By Douglas J. Smith IEng,
Coal is critical for the continued economic growth of the U.S. Not only does coal account for 50 percent of the electricity generated in this country, it also accounts for 90 percent of energy reserves. Worldwide, coal is expected to double from the current 25 percent to 50 percent of worldwide energy consumption by 2015. For the foreseeable future coal will remain the primary fuel for electric power generation.
Although coal-fired power plants supply the majority of the electric power used in the U.S., many of them are old and inefficient. Because the electric power generated by coal-fired power plants is vital for the economic growth of the country, de-commissioning of these plants is not an option. However, if these plants are to continue operating it is essential that they be upgraded. Upgrading these plants would:
- Reduce emissions of SOx, NOx and particulates.
- Improve efficiency.
- Make them competitive in today’s deregulated electric power industry.
Optimizing the use of coal for electric power generation is imperative if the U.S. is to remain a world leader. We cannot afford to be dependent on other countries to supply our energy needs. Today, the U.S. depends on overseas suppliers for more than 60 percent of its energy needs.
On February 6, 2001, the U.S. Department of Energy (DOE) called for the energy industry to participate in a nationwide competition to develop new power plant technologies for burning coal. The program, called the “Power Plant Improvement Initiative,” is targeted at advanced clean coal technologies.
DOE is offering $95 million in federal matching funds for projects that will improve the efficiency of electricity production, help plants meet today’s more stringent environmental standards and improve the economics and overall performance of existing coal-fired power plants. Under the program, private sector energy companies will have to match the amount funded by the government. Similarly, the technologies must be mature enough to be commercialized within the next couple of years.
Some of the technologies that DOE suggest include: Advanced combustion systems, ultra low NOx burners, fine particulate control, state-of-the-art process control systems and steam cycle-improvements. A more in-depth summary of the Power Plant Improvement Initiative is available on DOE’s web site at www.netl.doe.gov under solicitations.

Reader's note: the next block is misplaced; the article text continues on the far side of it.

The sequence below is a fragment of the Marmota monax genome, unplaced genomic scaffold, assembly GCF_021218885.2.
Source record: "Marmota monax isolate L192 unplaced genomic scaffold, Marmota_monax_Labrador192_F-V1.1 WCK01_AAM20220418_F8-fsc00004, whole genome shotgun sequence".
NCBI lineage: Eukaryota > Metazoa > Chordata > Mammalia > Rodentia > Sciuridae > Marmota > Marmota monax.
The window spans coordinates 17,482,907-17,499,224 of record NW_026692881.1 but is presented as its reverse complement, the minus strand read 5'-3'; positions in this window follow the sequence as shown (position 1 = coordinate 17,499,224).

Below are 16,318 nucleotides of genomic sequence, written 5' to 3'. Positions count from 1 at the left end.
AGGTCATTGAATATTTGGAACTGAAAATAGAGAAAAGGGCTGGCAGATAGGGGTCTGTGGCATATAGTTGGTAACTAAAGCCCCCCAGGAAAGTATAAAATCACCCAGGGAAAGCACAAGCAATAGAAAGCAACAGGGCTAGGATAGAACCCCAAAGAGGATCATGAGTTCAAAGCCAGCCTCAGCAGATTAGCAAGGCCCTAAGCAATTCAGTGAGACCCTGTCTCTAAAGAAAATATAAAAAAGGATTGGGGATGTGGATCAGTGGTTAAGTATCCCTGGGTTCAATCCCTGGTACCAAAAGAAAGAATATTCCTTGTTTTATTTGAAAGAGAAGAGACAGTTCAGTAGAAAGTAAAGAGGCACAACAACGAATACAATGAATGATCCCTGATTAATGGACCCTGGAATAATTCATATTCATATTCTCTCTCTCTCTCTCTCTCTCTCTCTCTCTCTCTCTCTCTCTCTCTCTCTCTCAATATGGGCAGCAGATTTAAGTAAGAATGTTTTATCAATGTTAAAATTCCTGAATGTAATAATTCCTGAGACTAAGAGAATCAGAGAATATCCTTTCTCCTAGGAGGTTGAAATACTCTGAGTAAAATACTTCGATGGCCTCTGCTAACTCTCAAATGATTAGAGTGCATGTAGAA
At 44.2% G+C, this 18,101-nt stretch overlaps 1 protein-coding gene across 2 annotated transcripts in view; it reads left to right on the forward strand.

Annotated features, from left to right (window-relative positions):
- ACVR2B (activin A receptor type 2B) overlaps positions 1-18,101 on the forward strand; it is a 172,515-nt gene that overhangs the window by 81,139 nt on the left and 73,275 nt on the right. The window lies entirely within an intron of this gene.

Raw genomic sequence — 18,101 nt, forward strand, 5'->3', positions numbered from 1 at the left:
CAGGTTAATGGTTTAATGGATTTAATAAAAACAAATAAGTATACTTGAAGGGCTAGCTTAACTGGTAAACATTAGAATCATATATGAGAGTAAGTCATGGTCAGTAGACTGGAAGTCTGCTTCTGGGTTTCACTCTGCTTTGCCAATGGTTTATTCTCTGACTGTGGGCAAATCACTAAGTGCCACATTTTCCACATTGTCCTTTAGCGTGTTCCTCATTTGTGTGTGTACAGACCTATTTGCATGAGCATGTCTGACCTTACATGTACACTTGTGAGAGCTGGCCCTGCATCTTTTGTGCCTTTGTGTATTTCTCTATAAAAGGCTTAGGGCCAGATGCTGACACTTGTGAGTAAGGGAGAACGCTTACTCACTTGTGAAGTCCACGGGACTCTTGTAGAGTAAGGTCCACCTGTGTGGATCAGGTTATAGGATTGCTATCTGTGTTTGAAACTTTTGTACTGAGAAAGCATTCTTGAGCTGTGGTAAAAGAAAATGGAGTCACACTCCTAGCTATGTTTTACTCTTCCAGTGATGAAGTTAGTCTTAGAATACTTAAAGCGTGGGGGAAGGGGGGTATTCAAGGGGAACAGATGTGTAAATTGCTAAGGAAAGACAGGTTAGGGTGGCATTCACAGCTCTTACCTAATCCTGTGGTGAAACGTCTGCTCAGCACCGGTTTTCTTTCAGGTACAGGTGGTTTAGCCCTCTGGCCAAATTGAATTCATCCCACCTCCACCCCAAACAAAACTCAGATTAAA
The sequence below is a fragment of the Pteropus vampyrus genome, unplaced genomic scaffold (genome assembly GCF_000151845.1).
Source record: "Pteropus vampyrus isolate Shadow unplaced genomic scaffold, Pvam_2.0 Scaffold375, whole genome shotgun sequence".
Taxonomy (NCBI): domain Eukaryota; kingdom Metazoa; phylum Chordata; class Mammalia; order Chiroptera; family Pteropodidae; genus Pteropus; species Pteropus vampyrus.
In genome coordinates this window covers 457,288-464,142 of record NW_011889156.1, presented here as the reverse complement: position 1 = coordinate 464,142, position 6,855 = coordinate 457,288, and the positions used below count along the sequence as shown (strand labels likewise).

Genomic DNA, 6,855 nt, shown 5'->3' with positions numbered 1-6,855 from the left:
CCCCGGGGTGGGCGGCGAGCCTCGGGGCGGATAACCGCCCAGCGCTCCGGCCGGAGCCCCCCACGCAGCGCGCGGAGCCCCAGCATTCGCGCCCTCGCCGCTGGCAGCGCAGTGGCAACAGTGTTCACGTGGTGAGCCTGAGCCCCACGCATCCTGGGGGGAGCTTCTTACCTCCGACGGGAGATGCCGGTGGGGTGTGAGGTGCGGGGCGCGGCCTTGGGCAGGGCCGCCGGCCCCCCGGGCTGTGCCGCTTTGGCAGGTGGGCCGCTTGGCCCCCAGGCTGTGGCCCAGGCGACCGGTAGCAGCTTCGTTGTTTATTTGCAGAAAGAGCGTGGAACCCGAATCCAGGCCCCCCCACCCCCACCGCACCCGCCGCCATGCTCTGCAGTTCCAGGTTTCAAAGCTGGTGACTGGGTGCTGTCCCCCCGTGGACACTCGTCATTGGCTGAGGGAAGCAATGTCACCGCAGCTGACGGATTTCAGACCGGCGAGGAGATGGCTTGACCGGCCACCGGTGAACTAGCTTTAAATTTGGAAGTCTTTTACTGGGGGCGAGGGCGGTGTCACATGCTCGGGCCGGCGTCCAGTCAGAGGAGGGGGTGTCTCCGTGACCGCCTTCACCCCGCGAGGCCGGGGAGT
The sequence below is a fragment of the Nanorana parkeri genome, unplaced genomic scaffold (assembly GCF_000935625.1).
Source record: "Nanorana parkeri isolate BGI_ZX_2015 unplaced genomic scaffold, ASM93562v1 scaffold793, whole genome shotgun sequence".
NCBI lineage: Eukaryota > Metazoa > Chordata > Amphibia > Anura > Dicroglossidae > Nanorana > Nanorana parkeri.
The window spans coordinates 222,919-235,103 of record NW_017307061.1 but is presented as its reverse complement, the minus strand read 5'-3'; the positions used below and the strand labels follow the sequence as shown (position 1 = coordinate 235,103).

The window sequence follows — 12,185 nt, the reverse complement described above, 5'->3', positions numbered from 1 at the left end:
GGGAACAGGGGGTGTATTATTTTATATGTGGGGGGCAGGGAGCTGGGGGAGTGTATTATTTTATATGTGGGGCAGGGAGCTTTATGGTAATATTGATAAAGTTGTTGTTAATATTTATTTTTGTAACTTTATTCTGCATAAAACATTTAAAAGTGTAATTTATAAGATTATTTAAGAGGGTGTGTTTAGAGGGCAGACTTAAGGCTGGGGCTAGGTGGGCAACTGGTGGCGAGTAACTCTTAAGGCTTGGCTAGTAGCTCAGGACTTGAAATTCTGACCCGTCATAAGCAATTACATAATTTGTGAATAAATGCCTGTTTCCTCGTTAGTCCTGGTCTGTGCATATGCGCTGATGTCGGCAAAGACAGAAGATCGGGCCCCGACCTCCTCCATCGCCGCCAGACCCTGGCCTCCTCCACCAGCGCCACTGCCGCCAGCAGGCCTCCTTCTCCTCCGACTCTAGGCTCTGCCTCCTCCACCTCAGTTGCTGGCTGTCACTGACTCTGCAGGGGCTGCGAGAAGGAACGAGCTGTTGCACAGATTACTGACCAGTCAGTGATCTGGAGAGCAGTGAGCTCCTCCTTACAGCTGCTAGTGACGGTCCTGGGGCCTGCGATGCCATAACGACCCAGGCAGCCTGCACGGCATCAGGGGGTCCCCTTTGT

Since today’s coal-fired power plants on average only utilize 33-35 percent of the usable energy in the coal, even a small percentage increase would substantially boost the nation’s supply of electricity.
According to U. S. Secretary of Energy Spencer Abraham, the Power Plant Improvement Initiative will no doubt be part of a balanced and comprehensive national energy policy now being developed by the Bush administration.
According to the Coal Utilization Research Council (CURC), through 2005, the electric power generation sector will concentrate on two areas: optimizing the generation of electricity from existing coal-fired power plants and validating the commercial feasibility of new coal burning technologies.
By 2010, the continued use of coal for electric power generation will mandate that new generation technologies be commercially available if they are to effectively compete with natural gas-fired combined-cycle power plants. Future coal-fired power plants must not only be economically competitive, they must also operate with emissions at, or lower than, natural gas-fired combined-cycle plants, says CURC
CURC says that for a coal-fired power plant to be competitive with a natural gas-fired combined-cycle unit, its capital cost would need to be $800/kW and have a net plant efficiency of 45 percent (HHV). This assumes $400/kW for a gas-fired combined-cycle plant and the cost per Btu of natural gas twice that of coal.
Because of more stringent environmental regulations, electric utilities will increase their use of low sulfur western coals. DOE projects that the production of low sulfur coal will increase by 2 percent per year through 2020. Although low sulfur coal is expected to be the coal of choice, DOE says that there will still be opportunities for low cost, higher sulfur eastern coals.
The Case for Coal
At today’s current level of consumption, the U.S. has at least 200 years of proven recoverable supplies of coal, said Rick Whiting, Group Vice President and COO, Peabody Coal Group. Whiting was a panelist in the PowerGen International 2000 session “The Future of Coal-Fired Generation.” According Whiting, the states with the highest energy prices, California and those in New England, are also the states that use the least amount of coal for electric power generation.
Another panelist, Curtis Davis, Duke Power’s Senior Vice President of power generation, said that his company relies on coal to generate 7,700 MW of electricity. “Without coal Duke Power would not be able to meet current or future energy demand,” said Davis.
Sigfried Michelfelder, Senior Vice President, Babock Borsig Power Corp., also on the same Power-Gen panel, stated that although 200,000 MW of new coal-fired generation has been installed since 1970, emissions have not increased. Over the last 30 years coal burning has gotten cleaner, said Michelfelder. The reasons for this, he stated, is the addition of precipitators and scrubbers, and through more efficient combustion.
“If we replaced 50 percent of all coal-fired generation in the world with new coal-fired technologies, you would reduce the emissions of CO2 by 500 million tons per year,” said Michelfelder. In addition, you would generate 25 percent more electric power from the same amount of coal.
Withthe energy crisis in California caused primarily by a lack of capacity, plus the increase in the cost of natural gas, the market for coal-fired generation looks promising. The U.S. has been the leader in the development of clean coal technologies and should strive to maintain that lead.